Over time, I gained about thirty pounds back and felt that this band was a burden. I was sick of not being able to eat a normal amount of food without throwing up. I was sick of people having to pull over on the highway so I could vomit on long trips after eating food on the road. I was worried that my daughter was starting to notice that I looked and felt sick sometimes after eating. At times I tried to be very careful about eating so I could hold my food down with my child in tow. And during those times, I sometimes had to quickly run her stroller into the handicapped bathroom with me and pray to the porcelain god in her presence. When she was old enough to shop with me and walk around without a carriage, I could not turn her stroller to face the wall so she couldn’t see what I was doing anymore. Once, she saw me hanging over the toilet in all of my glory, and I knew that this ridiculousness had to stop.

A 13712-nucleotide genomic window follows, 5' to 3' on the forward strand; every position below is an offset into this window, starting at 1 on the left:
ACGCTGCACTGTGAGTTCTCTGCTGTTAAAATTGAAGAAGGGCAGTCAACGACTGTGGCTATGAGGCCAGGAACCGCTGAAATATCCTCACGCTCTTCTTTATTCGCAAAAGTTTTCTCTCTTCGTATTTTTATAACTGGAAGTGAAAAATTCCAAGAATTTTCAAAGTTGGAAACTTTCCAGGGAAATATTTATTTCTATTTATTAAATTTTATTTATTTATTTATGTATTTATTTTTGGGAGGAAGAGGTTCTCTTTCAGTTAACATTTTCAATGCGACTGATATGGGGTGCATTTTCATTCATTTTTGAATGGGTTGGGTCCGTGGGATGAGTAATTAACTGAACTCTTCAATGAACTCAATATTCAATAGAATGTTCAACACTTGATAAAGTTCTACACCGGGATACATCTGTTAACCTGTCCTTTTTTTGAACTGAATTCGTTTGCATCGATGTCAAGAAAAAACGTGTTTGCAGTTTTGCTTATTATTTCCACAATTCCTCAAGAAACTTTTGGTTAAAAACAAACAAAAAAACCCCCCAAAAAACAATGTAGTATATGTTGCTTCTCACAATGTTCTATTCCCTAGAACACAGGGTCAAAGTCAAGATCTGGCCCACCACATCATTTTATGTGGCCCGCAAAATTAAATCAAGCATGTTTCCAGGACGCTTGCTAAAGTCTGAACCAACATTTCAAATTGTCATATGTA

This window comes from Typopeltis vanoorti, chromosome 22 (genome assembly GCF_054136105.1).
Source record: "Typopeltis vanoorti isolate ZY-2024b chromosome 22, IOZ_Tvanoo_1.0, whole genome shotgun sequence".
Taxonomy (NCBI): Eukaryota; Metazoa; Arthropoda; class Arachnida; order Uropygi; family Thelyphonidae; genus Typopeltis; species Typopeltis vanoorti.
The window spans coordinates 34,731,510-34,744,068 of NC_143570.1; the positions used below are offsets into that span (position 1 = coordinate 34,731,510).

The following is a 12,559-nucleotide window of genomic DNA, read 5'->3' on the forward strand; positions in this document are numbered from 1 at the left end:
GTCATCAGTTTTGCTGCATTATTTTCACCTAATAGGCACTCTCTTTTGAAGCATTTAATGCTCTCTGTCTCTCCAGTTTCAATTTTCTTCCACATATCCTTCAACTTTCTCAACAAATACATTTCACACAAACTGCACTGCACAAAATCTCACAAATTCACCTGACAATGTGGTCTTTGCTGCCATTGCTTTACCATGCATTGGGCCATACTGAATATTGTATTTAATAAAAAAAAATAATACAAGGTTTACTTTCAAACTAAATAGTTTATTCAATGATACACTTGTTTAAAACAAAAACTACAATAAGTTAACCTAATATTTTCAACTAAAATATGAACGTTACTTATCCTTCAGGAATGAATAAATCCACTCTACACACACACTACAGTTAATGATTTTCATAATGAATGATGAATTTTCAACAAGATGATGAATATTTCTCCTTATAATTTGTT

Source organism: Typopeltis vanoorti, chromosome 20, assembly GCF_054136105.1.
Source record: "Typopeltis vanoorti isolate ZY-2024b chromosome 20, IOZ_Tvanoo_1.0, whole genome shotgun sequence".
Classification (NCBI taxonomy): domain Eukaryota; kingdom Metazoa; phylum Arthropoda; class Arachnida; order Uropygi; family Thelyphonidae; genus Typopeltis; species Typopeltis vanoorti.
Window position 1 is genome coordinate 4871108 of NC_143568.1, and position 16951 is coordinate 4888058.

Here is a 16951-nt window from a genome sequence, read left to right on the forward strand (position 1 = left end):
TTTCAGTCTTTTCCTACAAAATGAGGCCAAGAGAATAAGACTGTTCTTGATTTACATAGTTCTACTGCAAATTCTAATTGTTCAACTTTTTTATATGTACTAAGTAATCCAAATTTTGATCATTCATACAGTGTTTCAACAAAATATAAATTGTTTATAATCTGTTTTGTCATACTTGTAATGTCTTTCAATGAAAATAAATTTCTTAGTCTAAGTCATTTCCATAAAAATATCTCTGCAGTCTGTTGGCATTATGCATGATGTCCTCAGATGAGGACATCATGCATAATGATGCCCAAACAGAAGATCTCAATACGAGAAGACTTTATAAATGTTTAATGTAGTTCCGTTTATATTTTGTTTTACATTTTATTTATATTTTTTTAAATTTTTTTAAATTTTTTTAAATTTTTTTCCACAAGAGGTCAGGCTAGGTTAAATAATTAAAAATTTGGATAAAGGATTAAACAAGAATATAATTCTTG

When I announced to Dr. F that I wanted the band out, he said that it was a good idea since it didn’t seem to be working for me anymore. “Do you want the bypass when I take out the band so we can do it all at the same time?” He asked this, as if he was asking if I wanted an order of fries with my Whopper. “Um, noooo…” I said to him. “Yeah, it’s best to maybe recover before the bypass” he stated matter-of-factly. Sorry Dr. F, did I say I wanted a gastric bypass??? Do you think that was my only option? Did you feel like you had to save me because the band didn’t? How much more abuse should I have continued to put my body through in the name of attaining an “acceptable” weight?
When the day came to remove this horrific band, once again, I faced the white lights in the operating room. I felt like I had failed, that I was never going to be successful at this weight loss thing. This time, upon awakening, I was not paralyzed with tape on my eyes and a tube in my throat. Instead, I was screaming in pain. Thick scar tissue grew around the band AND the port that had been installed in me only 5 years prior. Dr. F had to yank on my band for about 2 hours to get it to budge. This kept me anesthetized much longer than planned and the attending physicians gave me so much pain medication because I would not stop crying that my heart rate dropped to 40 and I was in danger of death. I was placed in a hospital room and kept overnight because of this.